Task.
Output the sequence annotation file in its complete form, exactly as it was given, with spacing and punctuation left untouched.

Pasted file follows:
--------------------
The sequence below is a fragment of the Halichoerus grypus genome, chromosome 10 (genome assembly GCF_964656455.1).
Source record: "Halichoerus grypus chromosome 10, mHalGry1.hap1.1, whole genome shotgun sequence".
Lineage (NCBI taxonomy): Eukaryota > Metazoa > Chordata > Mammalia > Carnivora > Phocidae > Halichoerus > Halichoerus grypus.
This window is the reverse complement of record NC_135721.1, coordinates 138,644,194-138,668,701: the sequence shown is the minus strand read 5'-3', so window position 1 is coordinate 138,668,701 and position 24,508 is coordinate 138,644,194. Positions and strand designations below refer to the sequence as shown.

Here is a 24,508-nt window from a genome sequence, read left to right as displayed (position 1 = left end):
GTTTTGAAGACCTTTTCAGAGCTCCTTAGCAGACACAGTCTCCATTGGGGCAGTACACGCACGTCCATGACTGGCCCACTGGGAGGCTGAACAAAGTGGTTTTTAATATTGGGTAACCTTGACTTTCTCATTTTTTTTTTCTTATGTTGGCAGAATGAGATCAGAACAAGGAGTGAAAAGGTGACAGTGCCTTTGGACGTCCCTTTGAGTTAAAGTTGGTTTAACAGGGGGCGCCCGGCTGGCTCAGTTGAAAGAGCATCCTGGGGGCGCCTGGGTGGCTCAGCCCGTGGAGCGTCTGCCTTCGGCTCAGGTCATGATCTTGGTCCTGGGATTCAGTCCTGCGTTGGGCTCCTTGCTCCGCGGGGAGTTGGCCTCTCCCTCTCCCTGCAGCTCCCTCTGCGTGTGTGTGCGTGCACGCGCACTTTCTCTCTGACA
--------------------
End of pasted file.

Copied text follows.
The sequence below is a fragment of the Halichoerus grypus genome, chromosome 10 (genome assembly GCF_964656455.1).
Source record: "Halichoerus grypus chromosome 10, mHalGry1.hap1.1, whole genome shotgun sequence".
Lineage (NCBI taxonomy): Eukaryota > Metazoa > Chordata > Mammalia > Carnivora > Phocidae > Halichoerus > Halichoerus grypus.
This window is the reverse complement of record NC_135721.1, coordinates 138,644,194-138,668,701: the sequence shown is the minus strand read 5'-3', so window position 1 is coordinate 138,668,701 and position 24,508 is coordinate 138,644,194. Positions and strand designations below refer to the sequence as shown.

Here is a 24,508-nt window from a genome sequence, read left to right as displayed (position 1 = left end):
GTTTTGAAGACCTTTTCAGAGCTCCTTAGCAGACACAGTCTCCATTGGGGCAGTACACGCACGTCCATGACTGGCCCACTGGGAGGCTGAACAAAGTGGTTTTTAATATTGGGTAACCTTGACTTTCTCATTTTTTTTTTCTTATGTTGGCAGAATGAGATCAGAACAAGGAGTGAAAAGGTGACAGTGCCTTTGGACGTCCCTTTGAGTTAAAGTTGGTTTAACAGGGGGCGCCCGGCTGGCTCAGTTGAAAGAGCATCCTGGGGGCGCCTGGGTGGCTCAGCCCGTGGAGCGTCTGCCTTCGGCTCAGGTCATGATCTTGGTCCTGGGATTCAGTCCTGCGTTGGGCTCCTTGCTCCGCGGGGAGTTGGCCTCTCCCTCTCCCTGCAGCTCCCTCTGCGTGTGTGTGCGTGCACGCGCACTTTCTCTCTGACA